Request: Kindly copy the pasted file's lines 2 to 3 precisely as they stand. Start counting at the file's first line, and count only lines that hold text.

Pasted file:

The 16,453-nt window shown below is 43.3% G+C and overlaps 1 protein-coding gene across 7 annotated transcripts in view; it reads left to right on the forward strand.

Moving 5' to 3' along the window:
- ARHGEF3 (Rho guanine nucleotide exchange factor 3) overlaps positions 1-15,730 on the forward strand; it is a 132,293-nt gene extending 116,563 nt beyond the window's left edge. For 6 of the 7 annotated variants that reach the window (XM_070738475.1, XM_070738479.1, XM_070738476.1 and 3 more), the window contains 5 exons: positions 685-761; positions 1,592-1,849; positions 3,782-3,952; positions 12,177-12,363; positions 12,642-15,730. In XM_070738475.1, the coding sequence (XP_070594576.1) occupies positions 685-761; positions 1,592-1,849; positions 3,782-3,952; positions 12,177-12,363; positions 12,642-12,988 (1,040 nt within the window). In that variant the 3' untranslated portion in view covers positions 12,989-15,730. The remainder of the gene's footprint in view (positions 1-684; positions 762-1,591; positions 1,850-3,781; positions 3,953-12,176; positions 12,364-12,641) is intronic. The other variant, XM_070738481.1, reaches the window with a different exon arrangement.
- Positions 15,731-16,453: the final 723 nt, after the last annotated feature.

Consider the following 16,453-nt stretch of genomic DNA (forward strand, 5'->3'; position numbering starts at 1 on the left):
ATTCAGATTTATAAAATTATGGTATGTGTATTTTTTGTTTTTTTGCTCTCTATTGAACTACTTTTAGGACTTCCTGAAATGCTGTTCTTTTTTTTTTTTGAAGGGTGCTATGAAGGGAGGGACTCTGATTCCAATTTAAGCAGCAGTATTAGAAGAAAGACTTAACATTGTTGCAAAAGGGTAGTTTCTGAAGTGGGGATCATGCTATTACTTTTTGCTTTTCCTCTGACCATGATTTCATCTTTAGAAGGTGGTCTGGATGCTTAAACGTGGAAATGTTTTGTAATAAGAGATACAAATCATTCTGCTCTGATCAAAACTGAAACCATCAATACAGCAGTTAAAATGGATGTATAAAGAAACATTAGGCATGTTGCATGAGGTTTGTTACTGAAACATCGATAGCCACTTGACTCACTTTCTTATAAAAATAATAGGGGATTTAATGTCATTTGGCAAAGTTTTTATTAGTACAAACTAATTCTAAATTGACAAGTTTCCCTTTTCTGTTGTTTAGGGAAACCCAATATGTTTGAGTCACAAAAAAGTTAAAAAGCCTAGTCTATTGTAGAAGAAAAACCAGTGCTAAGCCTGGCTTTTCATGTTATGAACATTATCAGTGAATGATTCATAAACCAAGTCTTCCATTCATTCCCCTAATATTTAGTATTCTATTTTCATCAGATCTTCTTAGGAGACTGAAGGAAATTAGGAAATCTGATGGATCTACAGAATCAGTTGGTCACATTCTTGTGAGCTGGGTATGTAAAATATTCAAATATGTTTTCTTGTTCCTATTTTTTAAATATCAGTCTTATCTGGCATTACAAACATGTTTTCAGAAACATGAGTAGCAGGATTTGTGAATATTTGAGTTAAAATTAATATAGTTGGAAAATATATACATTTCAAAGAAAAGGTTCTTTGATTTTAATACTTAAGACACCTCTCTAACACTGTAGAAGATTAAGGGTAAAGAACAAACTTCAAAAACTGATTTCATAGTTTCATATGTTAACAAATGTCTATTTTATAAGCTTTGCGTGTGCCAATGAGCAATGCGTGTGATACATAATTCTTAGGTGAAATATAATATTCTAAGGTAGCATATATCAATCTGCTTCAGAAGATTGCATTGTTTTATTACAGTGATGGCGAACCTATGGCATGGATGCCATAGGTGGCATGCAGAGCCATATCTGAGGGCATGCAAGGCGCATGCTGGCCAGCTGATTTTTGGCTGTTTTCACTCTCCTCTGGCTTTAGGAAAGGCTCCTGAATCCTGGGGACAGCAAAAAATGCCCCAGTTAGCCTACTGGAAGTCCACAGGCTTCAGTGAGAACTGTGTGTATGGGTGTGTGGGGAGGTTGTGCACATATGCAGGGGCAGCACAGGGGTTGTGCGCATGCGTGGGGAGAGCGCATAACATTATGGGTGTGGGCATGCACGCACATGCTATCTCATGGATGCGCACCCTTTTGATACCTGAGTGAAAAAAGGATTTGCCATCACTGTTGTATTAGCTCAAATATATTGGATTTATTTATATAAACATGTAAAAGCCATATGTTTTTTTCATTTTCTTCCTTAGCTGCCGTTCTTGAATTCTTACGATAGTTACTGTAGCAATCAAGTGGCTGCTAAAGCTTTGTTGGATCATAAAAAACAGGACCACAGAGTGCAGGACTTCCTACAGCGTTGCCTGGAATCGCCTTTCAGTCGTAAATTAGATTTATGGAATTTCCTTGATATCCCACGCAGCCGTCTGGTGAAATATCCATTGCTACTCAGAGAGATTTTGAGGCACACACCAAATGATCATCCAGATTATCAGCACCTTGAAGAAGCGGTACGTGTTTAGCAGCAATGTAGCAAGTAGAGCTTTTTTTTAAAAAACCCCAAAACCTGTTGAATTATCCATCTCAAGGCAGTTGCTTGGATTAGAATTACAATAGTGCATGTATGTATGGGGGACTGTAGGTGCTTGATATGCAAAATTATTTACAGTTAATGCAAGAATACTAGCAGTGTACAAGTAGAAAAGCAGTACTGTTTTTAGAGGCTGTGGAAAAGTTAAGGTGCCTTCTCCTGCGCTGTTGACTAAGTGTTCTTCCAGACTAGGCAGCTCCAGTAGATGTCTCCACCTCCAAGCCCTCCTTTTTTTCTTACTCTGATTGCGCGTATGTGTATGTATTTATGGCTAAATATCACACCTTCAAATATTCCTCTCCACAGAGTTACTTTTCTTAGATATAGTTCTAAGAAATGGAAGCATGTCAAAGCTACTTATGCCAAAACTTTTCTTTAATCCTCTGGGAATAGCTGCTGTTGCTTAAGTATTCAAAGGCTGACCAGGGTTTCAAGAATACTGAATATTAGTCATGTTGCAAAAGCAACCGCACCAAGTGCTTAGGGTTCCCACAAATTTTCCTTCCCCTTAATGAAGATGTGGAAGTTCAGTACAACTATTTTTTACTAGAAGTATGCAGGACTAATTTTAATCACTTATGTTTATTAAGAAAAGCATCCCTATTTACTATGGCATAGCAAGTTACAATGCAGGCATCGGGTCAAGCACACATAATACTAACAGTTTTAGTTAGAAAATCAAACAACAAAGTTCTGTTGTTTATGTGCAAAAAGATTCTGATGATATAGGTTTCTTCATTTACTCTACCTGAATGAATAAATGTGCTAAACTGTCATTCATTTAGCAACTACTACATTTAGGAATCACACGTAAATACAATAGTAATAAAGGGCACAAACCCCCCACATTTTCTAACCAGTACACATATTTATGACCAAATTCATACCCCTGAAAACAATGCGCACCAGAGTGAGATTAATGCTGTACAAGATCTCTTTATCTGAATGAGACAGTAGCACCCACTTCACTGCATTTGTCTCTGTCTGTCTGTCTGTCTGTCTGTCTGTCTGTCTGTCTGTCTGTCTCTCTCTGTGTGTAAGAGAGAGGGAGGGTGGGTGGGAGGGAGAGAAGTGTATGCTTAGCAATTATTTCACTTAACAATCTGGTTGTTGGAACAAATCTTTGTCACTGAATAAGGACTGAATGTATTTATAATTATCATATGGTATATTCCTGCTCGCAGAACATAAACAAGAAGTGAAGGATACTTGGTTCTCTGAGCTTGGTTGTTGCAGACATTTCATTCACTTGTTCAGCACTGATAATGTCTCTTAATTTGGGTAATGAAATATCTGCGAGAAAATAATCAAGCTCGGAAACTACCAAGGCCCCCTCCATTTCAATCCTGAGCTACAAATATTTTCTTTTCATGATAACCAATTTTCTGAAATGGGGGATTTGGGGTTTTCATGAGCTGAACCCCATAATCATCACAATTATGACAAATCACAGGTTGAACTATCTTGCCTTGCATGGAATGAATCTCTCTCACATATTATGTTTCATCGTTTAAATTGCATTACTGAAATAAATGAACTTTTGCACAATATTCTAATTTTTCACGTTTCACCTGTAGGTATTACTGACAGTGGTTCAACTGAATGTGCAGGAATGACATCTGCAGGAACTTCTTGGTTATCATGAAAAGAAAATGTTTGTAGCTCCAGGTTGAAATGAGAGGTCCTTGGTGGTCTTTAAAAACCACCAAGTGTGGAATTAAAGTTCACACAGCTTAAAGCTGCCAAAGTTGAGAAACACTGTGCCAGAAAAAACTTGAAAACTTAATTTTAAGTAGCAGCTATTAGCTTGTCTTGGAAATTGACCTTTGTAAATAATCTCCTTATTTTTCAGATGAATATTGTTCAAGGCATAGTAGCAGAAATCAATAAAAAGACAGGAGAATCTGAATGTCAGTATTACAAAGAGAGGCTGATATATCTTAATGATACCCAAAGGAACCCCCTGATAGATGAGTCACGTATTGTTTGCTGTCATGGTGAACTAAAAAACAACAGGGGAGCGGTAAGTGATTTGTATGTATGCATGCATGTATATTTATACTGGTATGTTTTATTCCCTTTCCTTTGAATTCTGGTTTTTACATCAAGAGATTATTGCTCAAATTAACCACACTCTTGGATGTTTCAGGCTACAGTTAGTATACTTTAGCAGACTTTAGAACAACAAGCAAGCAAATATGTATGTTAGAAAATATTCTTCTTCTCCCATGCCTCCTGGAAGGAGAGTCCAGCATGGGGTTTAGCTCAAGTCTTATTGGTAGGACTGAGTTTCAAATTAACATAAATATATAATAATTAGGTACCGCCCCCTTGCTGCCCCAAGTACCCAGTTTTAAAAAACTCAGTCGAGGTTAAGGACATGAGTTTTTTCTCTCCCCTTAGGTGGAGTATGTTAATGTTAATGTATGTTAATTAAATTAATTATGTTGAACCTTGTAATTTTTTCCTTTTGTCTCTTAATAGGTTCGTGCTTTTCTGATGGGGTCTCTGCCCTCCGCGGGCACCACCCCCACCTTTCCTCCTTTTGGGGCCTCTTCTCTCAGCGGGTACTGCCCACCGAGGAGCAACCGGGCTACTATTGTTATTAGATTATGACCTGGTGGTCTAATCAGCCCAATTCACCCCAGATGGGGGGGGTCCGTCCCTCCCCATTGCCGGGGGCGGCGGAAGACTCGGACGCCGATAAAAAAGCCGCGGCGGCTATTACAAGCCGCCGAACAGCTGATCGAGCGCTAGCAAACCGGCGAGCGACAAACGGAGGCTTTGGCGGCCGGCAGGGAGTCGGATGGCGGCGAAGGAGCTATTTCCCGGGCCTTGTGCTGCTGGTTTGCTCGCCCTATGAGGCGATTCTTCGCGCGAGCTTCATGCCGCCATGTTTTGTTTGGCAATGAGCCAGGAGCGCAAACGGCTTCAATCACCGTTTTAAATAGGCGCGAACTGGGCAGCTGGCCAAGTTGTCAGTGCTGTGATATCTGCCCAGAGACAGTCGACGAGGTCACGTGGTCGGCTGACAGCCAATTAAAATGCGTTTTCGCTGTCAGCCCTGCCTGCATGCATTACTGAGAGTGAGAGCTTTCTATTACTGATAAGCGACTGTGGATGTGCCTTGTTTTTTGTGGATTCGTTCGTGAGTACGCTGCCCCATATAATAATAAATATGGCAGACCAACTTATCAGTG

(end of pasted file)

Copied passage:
Moving 5' to 3' along the window:
- ARHGEF3 (Rho guanine nucleotide exchange factor 3) overlaps positions 1-15,730 on the forward strand; it is a 132,293-nt gene extending 116,563 nt beyond the window's left edge. For 6 of the 7 annotated variants that reach the window (XM_070738475.1, XM_070738479.1, XM_070738476.1 and 3 more), the window contains 5 exons: positions 685-761; positions 1,592-1,849; positions 3,782-3,952; positions 12,177-12,363; positions 12,642-15,730. In XM_070738475.1, the coding sequence (XP_070594576.1) occupies positions 685-761; positions 1,592-1,849; positions 3,782-3,952; positions 12,177-12,363; positions 12,642-12,988 (1,040 nt within the window). In that variant the 3' untranslated portion in view covers positions 12,989-15,730. The remainder of the gene's footprint in view (positions 1-684; positions 762-1,591; positions 1,850-3,781; positions 3,953-12,176; positions 12,364-12,641) is intronic. The other variant, XM_070738481.1, reaches the window with a different exon arrangement.